PAS to re-visit Malay ground

During the muktamar which starts on Friday in Kelantan, PAS leadership will likely seek to quash perceptions that the party had become subservient to the liberals in PKR and DAP.

For the first time, this Islamist party will be more worried about the Malay electoral ground than the non-Muslim ones. Since 2008, PAS has been accused by its opponents of abandoning its principles and religious credentials.

Hawkeye, FMT

PAS finds itself in a unique situation when the annual muktamar (party gathering) gets underway beginning this Friday in Kelantan.

For the first time, this Islamist party will be more worried about the Malay electoral ground than the non-Muslim ones. Since 2008, PAS has been accused by its opponents of abandoning its principles and religious credentials.

The party has also faced questions over how it had managed issues confronting Muslims in Selangor, Penang and Perak (where Pakatan Rakyat was briefly in control).

This has resulted in a belief that PAS has suffered an erosion of support among the Malay/Muslim ground in the peninsula.

Some by-election results also indicated that the Malay ground has either reversed into a stagnant position as a sign of protest towards both PAS and Umno, or shifted back to Barisan Nasional.

A perception was sowed that PAS has become subservient to the liberals in PKR and DAP when handling Islamic issues and that it was inclined to take a muted stance when faced with the congregation’s concerns.

One of its harshest critics is its own member – the former Penang PAS Youth head Mohammed Hafiz Nordin, who said that he remains loyal to PAS as it is the closest organisation towards advocating Islam.

However, he is also critical over how PAS reacted to issues, saying its lack of leadership in Penang and Selangor as well as its unwillingness to speak up on the proposal by non-believers to use the “Allah” (God) word, has cast a shadow of doubt over PAS’ ability to uphold Islam’s non-compromising principles.

The lingering faultline in the party between the ulama (clerics) and technocrats (professionals and academicians) is also a source of friction in the party.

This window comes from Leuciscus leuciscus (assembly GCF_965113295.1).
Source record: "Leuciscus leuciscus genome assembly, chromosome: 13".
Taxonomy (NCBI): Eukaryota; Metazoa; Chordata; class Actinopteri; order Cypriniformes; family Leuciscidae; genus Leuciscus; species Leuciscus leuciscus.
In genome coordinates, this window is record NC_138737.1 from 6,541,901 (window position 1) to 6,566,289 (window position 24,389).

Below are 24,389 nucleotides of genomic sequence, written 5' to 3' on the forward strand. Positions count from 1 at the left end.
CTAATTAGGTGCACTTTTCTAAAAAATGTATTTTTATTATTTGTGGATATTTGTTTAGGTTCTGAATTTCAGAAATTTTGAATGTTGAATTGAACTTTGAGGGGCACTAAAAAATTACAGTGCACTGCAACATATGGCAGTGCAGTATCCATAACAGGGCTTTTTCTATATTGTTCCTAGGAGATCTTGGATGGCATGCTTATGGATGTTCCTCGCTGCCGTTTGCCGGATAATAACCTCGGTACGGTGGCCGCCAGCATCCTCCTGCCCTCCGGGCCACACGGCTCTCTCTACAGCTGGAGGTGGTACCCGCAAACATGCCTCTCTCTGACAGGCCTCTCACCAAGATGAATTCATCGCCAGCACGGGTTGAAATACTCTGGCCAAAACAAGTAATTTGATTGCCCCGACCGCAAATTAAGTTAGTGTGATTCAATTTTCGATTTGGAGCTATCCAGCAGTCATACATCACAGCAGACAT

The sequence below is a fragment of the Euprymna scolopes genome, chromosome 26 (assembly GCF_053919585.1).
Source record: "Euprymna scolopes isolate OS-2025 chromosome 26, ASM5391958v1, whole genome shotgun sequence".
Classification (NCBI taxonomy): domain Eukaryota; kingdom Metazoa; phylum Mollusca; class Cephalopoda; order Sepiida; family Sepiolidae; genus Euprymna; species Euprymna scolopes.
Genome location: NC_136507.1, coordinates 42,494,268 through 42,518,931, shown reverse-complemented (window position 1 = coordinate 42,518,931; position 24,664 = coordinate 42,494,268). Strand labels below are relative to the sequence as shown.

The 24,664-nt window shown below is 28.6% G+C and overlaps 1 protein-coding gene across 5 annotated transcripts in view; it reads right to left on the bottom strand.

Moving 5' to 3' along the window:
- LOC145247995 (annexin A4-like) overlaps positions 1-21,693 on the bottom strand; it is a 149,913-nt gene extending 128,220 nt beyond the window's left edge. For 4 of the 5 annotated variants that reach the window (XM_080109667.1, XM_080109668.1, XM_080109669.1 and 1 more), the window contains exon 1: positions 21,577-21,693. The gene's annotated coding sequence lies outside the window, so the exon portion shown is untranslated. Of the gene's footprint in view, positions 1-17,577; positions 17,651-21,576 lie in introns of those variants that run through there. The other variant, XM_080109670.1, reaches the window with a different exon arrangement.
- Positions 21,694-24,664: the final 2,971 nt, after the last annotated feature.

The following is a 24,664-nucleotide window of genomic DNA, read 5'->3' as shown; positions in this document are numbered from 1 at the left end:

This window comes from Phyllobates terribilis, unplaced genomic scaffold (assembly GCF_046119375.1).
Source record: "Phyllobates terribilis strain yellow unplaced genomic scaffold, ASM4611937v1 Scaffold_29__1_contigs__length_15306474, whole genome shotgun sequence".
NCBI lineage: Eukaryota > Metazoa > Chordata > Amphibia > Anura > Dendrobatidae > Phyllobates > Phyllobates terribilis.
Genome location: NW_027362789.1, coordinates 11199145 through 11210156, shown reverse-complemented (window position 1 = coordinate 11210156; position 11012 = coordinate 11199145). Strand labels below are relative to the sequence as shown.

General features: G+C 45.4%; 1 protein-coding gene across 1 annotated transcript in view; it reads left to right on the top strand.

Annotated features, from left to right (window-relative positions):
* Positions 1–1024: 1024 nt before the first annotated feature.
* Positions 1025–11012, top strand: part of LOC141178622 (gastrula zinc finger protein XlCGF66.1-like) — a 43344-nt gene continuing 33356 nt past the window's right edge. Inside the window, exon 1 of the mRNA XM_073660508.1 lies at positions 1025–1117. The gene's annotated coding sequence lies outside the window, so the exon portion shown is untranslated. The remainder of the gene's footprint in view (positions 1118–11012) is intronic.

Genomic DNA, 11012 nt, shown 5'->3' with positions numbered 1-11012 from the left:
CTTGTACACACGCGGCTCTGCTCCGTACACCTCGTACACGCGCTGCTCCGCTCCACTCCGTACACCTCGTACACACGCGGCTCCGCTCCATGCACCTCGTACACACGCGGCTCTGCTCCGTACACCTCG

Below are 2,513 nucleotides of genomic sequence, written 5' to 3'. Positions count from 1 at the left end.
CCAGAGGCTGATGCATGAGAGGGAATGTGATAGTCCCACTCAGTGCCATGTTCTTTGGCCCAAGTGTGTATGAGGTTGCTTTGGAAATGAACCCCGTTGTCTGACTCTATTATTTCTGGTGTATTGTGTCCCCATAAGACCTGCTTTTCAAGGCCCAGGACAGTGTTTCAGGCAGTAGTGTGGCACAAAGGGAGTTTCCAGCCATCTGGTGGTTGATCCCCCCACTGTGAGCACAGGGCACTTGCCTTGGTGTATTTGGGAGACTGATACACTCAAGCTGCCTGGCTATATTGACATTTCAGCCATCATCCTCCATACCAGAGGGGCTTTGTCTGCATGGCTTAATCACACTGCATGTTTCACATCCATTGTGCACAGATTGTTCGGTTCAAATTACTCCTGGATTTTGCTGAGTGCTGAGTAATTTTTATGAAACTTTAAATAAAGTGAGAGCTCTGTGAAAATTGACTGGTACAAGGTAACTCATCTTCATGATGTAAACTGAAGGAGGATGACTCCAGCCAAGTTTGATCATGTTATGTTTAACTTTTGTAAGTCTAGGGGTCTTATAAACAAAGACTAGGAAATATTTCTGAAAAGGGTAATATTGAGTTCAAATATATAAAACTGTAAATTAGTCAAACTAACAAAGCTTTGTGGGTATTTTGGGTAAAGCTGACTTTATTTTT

The highlights in the past year were the controversial sacking of its former Selangor PAS commissioner Dr Hasan Ali as well as the emergence of critical voices such as its ex-deputy president Nasharuddin Mat Isa, who had openly expressed unhappiness over how PAS responded to issues of faith and Islamic policies.

Such issues will likely reverberate on the sidelines when some 3,000 delegates converge in Kelantan for the respective ulama, women, youth and supporters’ club assemblies with the highlight being the main body’s gathering from Nov 16 to 18.

Ageing leadership

Established in 1951 with over one million card-carrying members, PAS is now considered the senior party in its strategic election link-up with PKR and DAP, in what is now called Pakatan Rakyat.

One grouse likely to be on the whispering rounds among the delegates, is the party’s ageing leadership as well as its seemingly unwillingness to engage issues confronting the Muslims.

Its revered spiritual adviser Nik Abdul Aziz Nik Mat is 82 and ailing while its president Abdul Hadi Awang is 65.

Below the rung are a group of leaders aged in their 50s, who have yet to strike a similar chord with the electorate as Hadi and Abdul Aziz have done for the past three decades.

Deputy president Mohamed Sabu’s credential is questioned as he is not a traditional ulama while vice-presidents Mahfuz Omar, Husam Musa and Sallehuddin Ayub are said to be too cautious to the liking of the grassroots, who are growing anxious by the day to see the future course of the party.

Here, two PAS activists provide their input and expressed their hopes on what the party can achieve in the muktamar.

Former Perak PAS commissioner Awang Ahmad agrees that PAS needs to revive its momentum for the Malay ground to complement the fact that non-Muslims remains solidly behind Pakatan.

Awang said this coming general election is the most important one in the Malaysian electoral history.

“It is a do or die for the ruling BN coalition. As for Pakatan, there is no better time to take over the country than now. If we lose, it would take a long while to regain support for another serious attempt at winning Putrajaya.”

This must be emphasised at the muktamar.

Fear factor no longer there

The topic and issues debated should be towards winning the election, nothing more or less, Awang said in an interview.

He said PAS must also build on the support among non-Muslims by embarking on preaching programmes to enlighten them about Islam.

On the polemical issues of ulama versus professionals in the party, Awang said the definition of ulama cannot be restrictive in PAS.